During the early days of the COVID-19 pandemic, most people stayed at home and seriously curtailed their shopping efforts. While they traveled to essential services retailers (such as grocery stores), they mainly stayed away from brick and mortar enterprises.
Analysts are now starting to release information about how the pandemic has shaped consumer behavior, and how that behavior continues to change with other factors such as inflation and increasing gas prices. Those changes are having, and will continue to have, an impact on retail real estate, especially when it comes to single tenant bricks and mortar.
A recent white paper from Placer Labs Inc. said that in the early days of the pandemic, “mission-driven shopping” took place, during which consumers made fewer visits to stores, but stayed longer. The opposite seems to be true these days, as shoppers make more frequent grocery runs, but don’t stay as long.
The Placer Labs researchers surmise that much of this behavior could be due to an increase in online shopping. A survey conducted by Placer Labs indicated that 52% of respondents reported doing more online grocery shopping since the start of the pandemic. Meanwhile, 62% of those surveyed reported visiting grocery stores more often or about the same amount as they did before the pandemic. This prompted the Placer Labs researchers to state that “a significant share of shoppers now view their trips to the store as complementary to online shopping.”
From a real state perspective, Marcus & Millichap’s “U.S. Single-Tenant Net-Leased Retail National Report” indicated that retail spending gains were widely distributed across store-based segments in early 2022, potentially signaling a broader shift back to in-person shopping activities. Marcus & Millichap analysts tended to disagree with Placer Lab analysts in that they saw consumers making fewer trips to the stores, while buying more with each trip. The Marcus & Millichap report also noted that consumers are visiting restaurants and fast-food chains that are closer to home (as opposed to in urban cores), meaning a growth in single-tenant suburban retail.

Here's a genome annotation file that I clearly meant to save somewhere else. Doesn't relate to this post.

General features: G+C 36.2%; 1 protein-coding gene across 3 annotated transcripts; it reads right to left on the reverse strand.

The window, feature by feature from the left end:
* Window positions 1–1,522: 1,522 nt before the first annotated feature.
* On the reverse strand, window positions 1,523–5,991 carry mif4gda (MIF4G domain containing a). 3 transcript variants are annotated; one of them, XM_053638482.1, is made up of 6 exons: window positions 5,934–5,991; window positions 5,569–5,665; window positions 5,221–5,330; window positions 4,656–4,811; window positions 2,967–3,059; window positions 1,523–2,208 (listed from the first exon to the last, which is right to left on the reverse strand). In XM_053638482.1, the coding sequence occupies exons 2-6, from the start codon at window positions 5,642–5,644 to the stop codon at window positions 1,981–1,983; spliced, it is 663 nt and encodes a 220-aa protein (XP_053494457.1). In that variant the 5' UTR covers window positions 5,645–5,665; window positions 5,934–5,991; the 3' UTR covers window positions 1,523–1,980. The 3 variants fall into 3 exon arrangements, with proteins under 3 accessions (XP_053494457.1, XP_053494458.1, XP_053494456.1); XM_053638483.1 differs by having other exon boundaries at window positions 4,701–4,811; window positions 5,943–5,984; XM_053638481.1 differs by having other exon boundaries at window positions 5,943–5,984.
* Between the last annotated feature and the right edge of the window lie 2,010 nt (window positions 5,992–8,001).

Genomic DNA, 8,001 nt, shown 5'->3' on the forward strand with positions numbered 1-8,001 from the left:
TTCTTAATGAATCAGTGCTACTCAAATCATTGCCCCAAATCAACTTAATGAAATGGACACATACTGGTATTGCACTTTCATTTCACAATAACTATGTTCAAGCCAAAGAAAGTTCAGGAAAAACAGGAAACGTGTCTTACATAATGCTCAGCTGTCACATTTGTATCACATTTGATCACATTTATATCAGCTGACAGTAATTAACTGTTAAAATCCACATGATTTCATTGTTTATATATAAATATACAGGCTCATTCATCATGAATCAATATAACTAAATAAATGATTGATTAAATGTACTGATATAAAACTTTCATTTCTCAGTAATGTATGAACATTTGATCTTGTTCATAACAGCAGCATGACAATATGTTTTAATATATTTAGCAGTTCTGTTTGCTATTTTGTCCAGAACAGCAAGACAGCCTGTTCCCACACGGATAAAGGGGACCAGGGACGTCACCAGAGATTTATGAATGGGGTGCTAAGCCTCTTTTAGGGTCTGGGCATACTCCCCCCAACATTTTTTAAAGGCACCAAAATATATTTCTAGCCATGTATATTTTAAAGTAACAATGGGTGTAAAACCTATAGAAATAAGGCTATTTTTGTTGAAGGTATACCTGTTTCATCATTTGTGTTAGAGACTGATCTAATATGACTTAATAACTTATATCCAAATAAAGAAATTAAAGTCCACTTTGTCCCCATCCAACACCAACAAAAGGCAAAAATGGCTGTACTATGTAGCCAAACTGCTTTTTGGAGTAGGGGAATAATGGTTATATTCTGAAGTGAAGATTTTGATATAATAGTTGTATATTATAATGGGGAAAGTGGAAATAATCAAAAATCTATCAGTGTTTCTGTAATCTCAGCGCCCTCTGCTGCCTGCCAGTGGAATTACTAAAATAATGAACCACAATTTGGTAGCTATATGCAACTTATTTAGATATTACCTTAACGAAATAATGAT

Placer Labs and Marcus & Millichap did agree that smaller-store formats are supporting retailers’ plans for physical expansion to reinvent “themselves to support market expansion and capture new audiences.” Macy’s and Bloomingdale’s are launching smaller operations with 20,000- to 50,000-square foot storefronts. Bloomingdale’s opened Bloomie’s, its first small-format store, in Fairfax, VA. Placer Labs data shows the move has paid off for the retailer.
Marcus & Millichap forecasts that consumer foot traffic will continue driving single-tenant retail expansions. However, with construction anticipated to remain slow over the near term, it’s likely that vacancies for this product type will be low.
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